Further obfuscating this issue is the plentiful evidence that suggests depression left untreated could have as grave an impact on a pregnant woman’s child as antidepressants.
To me, a woman taking one of these drugs and already prone to mental distress, the data presented an agonizing conundrum. How was I to know which would be worse for my unborn child: a mother on antidepressants, or a potentially anxious and depressed mother?
More concerning still is how common this predicament is poised to become. Today, SSRIs make up the class of drug most prescribed to pregnant women for chronic disease. According to the American Pregnancy Association, some 13 per cent of pregnant American women are taking them.
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One reason we don’t know more about the effects of SSRI use during pregnancy is because, for ethical reasons, we don’t allow pregnant women in clinical trials. This means that women using SSRIs during pregnancy must do so off-label. Hedging their liabilities, most drug companies advise would-be moms to carefully consider the “risks and benefits” of treatment during pregnancy.
“I was told the benefits far outweighed the risks,” Nicole Rawkins told me over the phone from her home in Kamloops, British Columbia. The mother of two explained that both her doctor and pharmacist told her it was safe to take 450 mg of Effexor—twice the general limit recommended by the drug’s makers—during her second pregnancy, so she did.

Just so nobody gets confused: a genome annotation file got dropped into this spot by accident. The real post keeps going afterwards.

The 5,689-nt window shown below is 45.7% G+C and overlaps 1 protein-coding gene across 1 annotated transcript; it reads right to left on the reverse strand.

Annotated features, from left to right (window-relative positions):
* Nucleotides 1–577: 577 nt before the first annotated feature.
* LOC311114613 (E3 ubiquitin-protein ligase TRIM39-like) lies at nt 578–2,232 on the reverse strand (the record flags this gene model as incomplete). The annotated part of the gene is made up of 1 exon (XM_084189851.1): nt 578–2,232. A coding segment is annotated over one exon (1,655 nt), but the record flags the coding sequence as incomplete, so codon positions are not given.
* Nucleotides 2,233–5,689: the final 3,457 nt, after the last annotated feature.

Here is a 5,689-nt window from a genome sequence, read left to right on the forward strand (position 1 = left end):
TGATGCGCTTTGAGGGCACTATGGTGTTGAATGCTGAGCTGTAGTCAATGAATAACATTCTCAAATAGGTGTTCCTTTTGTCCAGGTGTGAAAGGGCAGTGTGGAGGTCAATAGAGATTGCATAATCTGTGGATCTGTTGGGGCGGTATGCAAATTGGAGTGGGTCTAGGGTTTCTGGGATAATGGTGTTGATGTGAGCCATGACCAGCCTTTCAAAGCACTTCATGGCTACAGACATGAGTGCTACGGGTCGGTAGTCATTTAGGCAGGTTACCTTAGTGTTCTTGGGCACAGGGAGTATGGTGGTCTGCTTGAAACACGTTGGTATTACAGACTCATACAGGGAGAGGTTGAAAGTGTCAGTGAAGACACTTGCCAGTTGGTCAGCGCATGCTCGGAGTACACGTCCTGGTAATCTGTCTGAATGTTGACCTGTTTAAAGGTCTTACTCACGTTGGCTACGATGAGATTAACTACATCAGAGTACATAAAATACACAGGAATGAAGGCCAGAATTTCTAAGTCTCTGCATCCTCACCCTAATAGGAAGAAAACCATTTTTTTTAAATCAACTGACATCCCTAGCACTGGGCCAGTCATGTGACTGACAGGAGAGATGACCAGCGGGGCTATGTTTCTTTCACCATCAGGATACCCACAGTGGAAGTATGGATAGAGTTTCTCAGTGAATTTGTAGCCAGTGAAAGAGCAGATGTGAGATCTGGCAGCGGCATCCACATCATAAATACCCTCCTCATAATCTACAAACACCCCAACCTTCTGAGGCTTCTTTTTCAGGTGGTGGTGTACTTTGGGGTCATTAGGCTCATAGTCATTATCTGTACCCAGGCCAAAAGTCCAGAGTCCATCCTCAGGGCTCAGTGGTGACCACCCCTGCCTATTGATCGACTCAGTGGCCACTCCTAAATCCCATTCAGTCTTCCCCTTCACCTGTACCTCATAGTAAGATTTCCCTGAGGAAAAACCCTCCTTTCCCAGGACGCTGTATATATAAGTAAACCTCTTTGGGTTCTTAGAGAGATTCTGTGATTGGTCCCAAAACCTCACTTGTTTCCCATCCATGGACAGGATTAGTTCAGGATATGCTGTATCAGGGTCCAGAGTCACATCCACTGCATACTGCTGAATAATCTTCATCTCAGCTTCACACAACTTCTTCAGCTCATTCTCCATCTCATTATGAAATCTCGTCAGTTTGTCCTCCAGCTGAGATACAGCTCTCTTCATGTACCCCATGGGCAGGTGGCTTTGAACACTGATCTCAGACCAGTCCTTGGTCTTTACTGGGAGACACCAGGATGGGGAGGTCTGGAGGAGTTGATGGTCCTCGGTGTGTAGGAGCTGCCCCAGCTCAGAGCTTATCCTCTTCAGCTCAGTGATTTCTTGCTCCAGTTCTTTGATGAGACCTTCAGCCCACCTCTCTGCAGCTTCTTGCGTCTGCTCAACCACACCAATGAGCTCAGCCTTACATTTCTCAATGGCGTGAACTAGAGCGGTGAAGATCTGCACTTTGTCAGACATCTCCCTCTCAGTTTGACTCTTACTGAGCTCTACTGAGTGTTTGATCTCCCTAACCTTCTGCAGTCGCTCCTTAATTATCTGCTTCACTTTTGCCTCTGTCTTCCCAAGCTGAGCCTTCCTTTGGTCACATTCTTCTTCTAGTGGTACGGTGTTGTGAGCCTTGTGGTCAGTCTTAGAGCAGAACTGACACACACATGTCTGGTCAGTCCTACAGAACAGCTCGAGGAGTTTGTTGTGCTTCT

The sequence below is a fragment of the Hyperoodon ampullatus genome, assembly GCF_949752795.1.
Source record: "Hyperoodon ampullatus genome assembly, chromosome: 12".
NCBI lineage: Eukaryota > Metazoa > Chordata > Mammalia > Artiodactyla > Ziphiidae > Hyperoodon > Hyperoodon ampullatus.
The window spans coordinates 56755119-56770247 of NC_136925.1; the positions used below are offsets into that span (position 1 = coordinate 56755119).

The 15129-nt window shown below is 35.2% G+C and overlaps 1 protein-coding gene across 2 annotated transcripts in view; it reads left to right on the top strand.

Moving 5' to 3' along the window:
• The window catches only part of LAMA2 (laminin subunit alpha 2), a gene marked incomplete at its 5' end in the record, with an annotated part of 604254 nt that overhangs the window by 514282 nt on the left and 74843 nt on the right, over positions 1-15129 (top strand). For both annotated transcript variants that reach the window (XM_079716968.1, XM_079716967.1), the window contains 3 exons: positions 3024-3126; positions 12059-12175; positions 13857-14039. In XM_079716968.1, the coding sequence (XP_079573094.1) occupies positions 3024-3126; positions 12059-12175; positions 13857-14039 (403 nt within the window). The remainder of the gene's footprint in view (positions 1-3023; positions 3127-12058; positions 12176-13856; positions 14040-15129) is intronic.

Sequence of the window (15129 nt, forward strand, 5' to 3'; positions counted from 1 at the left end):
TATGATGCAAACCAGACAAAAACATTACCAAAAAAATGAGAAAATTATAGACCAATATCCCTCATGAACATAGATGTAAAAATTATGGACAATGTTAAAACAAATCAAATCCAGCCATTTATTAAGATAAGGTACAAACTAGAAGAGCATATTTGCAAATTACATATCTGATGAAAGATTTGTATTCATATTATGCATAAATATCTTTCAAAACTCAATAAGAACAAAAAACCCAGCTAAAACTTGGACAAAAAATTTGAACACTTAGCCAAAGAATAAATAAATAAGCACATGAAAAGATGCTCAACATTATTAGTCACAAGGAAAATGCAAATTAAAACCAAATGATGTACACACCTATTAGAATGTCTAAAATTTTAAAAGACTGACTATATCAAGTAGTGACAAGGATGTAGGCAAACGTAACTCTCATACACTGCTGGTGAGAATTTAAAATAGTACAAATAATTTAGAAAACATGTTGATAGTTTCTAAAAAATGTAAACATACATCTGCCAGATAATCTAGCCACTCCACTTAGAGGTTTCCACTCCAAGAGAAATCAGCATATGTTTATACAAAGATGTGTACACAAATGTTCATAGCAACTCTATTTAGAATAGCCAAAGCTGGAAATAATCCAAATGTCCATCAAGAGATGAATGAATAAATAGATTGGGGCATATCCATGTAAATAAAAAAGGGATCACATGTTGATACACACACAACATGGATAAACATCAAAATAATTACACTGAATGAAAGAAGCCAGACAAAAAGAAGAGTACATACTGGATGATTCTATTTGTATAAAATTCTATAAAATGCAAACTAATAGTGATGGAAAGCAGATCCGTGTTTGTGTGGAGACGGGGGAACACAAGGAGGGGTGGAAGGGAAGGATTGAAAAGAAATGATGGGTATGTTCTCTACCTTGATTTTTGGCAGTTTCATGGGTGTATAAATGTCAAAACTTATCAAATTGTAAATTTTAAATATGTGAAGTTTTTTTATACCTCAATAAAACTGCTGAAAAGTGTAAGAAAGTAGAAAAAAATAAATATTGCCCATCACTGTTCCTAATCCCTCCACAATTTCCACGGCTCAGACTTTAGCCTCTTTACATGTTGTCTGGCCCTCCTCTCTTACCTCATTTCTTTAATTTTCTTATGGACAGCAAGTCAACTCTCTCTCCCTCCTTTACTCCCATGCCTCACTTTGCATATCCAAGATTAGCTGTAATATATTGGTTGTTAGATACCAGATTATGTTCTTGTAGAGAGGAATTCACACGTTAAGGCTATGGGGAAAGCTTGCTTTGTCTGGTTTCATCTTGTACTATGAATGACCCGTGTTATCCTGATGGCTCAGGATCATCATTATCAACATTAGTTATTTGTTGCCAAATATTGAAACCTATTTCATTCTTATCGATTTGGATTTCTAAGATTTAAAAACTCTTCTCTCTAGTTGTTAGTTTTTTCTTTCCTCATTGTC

Her son Grayson was born on January 24, 2011 and had to spend five days in the hospital before he could be taken home because he was suffering breathing problems. Grayson weighed less than her first child and slept a lot, but Rawkins just thought he was a good baby. Then one night when he was two months old, Grayson went to sleep and never woke up. The official coroner’s report stated the cause of death only as Sudden Infant Death Syndrome, but an autopsy report notes that the Effexor Rawkins was taking was a risk factor in the death.
“Nothing is more devastating than losing a baby, and nine months of being depressed is better than that,” says Rawkins. When she became pregnant again in 2012, she went against her doctor’s advice and stopped taking her medication completely.
“I felt one hundred percent better than when I was pregnant with Grayson,” says Rawkins. Her daughter was born healthy. “Women should understand that even if it is small, that risk is there.”
I began sifting through the existing scientific evidence in the hopes of better understanding these “risks and benefits.” Researchers have explored whether the drugs increase the risk of a wide range of negative outcomes, including miscarriage, cardiac malformation, preeclampsia, preterm birth, decreased birth weight, and major congenital malformations.
Some studies show a very moderately elevated risk; others show no elevation at all.
Some of these outcomes have the potential to be fatal. I learned that heart defects are a serious concern, though studies in this area again conflict. At least one drug, Paxil, now carries a warning that states use during pregnancy may elevate the risk of certain birth defects, particularly heart malformations. The warning is based on studies that found women who took Paxil during the first three months of pregnancy had a 1.5 to 2 percent risk of having a child with a heart defect compared to 1 percent in the general population—an elevation, but a small one.